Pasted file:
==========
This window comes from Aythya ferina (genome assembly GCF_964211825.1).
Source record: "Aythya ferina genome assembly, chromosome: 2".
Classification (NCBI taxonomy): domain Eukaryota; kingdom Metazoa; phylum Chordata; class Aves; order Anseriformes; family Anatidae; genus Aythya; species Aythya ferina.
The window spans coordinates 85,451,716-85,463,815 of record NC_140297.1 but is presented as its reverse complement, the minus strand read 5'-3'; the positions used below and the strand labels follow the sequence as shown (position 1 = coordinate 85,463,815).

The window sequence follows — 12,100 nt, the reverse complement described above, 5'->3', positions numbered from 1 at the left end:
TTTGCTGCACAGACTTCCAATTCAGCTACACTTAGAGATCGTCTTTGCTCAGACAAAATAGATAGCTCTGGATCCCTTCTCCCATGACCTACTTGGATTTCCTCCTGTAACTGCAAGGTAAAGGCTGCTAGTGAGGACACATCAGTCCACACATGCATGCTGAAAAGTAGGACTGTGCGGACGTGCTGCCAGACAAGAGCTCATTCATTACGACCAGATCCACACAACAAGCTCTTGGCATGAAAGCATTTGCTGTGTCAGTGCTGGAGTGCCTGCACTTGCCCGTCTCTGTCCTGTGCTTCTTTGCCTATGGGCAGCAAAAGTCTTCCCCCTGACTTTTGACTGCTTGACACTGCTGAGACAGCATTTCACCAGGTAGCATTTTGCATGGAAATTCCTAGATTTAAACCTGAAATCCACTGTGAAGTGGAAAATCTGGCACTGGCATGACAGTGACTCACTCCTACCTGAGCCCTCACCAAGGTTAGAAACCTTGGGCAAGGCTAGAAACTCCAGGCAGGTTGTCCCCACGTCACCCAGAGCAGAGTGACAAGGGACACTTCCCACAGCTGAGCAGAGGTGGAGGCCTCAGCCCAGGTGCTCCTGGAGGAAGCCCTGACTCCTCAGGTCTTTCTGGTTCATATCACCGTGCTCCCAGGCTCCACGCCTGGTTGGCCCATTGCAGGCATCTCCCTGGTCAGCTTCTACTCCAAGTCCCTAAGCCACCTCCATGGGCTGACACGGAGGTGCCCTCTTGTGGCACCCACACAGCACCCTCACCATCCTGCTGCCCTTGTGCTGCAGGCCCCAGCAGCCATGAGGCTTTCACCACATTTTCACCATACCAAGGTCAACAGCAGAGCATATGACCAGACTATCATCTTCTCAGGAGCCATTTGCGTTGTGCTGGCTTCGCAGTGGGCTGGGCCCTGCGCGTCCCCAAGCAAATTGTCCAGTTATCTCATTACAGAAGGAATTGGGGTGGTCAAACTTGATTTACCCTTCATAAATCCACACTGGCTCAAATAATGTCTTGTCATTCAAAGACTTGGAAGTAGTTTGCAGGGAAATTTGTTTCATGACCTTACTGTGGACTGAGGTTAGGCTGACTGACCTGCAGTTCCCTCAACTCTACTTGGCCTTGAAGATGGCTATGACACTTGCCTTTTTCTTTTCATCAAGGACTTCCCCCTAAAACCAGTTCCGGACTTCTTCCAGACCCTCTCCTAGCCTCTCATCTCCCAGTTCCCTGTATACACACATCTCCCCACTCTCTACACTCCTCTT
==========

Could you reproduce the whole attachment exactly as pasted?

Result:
This window comes from Aythya ferina (genome assembly GCF_964211825.1).
Source record: "Aythya ferina genome assembly, chromosome: 2".
Classification (NCBI taxonomy): domain Eukaryota; kingdom Metazoa; phylum Chordata; class Aves; order Anseriformes; family Anatidae; genus Aythya; species Aythya ferina.
The window spans coordinates 85,451,716-85,463,815 of record NC_140297.1 but is presented as its reverse complement, the minus strand read 5'-3'; the positions used below and the strand labels follow the sequence as shown (position 1 = coordinate 85,463,815).

The window sequence follows — 12,100 nt, the reverse complement described above, 5'->3', positions numbered from 1 at the left end:
TTTGCTGCACAGACTTCCAATTCAGCTACACTTAGAGATCGTCTTTGCTCAGACAAAATAGATAGCTCTGGATCCCTTCTCCCATGACCTACTTGGATTTCCTCCTGTAACTGCAAGGTAAAGGCTGCTAGTGAGGACACATCAGTCCACACATGCATGCTGAAAAGTAGGACTGTGCGGACGTGCTGCCAGACAAGAGCTCATTCATTACGACCAGATCCACACAACAAGCTCTTGGCATGAAAGCATTTGCTGTGTCAGTGCTGGAGTGCCTGCACTTGCCCGTCTCTGTCCTGTGCTTCTTTGCCTATGGGCAGCAAAAGTCTTCCCCCTGACTTTTGACTGCTTGACACTGCTGAGACAGCATTTCACCAGGTAGCATTTTGCATGGAAATTCCTAGATTTAAACCTGAAATCCACTGTGAAGTGGAAAATCTGGCACTGGCATGACAGTGACTCACTCCTACCTGAGCCCTCACCAAGGTTAGAAACCTTGGGCAAGGCTAGAAACTCCAGGCAGGTTGTCCCCACGTCACCCAGAGCAGAGTGACAAGGGACACTTCCCACAGCTGAGCAGAGGTGGAGGCCTCAGCCCAGGTGCTCCTGGAGGAAGCCCTGACTCCTCAGGTCTTTCTGGTTCATATCACCGTGCTCCCAGGCTCCACGCCTGGTTGGCCCATTGCAGGCATCTCCCTGGTCAGCTTCTACTCCAAGTCCCTAAGCCACCTCCATGGGCTGACACGGAGGTGCCCTCTTGTGGCACCCACACAGCACCCTCACCATCCTGCTGCCCTTGTGCTGCAGGCCCCAGCAGCCATGAGGCTTTCACCACATTTTCACCATACCAAGGTCAACAGCAGAGCATATGACCAGACTATCATCTTCTCAGGAGCCATTTGCGTTGTGCTGGCTTCGCAGTGGGCTGGGCCCTGCGCGTCCCCAAGCAAATTGTCCAGTTATCTCATTACAGAAGGAATTGGGGTGGTCAAACTTGATTTACCCTTCATAAATCCACACTGGCTCAAATAATGTCTTGTCATTCAAAGACTTGGAAGTAGTTTGCAGGGAAATTTGTTTCATGACCTTACTGTGGACTGAGGTTAGGCTGACTGACCTGCAGTTCCCTCAACTCTACTTGGCCTTGAAGATGGCTATGACACTTGCCTTTTTCTTTTCATCAAGGACTTCCCCCTAAAACCAGTTCCGGACTTCTTCCAGACCCTCTCCTAGCCTCTCATCTCCCAGTTCCCTGTATACACACATCTCCCCACTCTCTACACTCCTCTT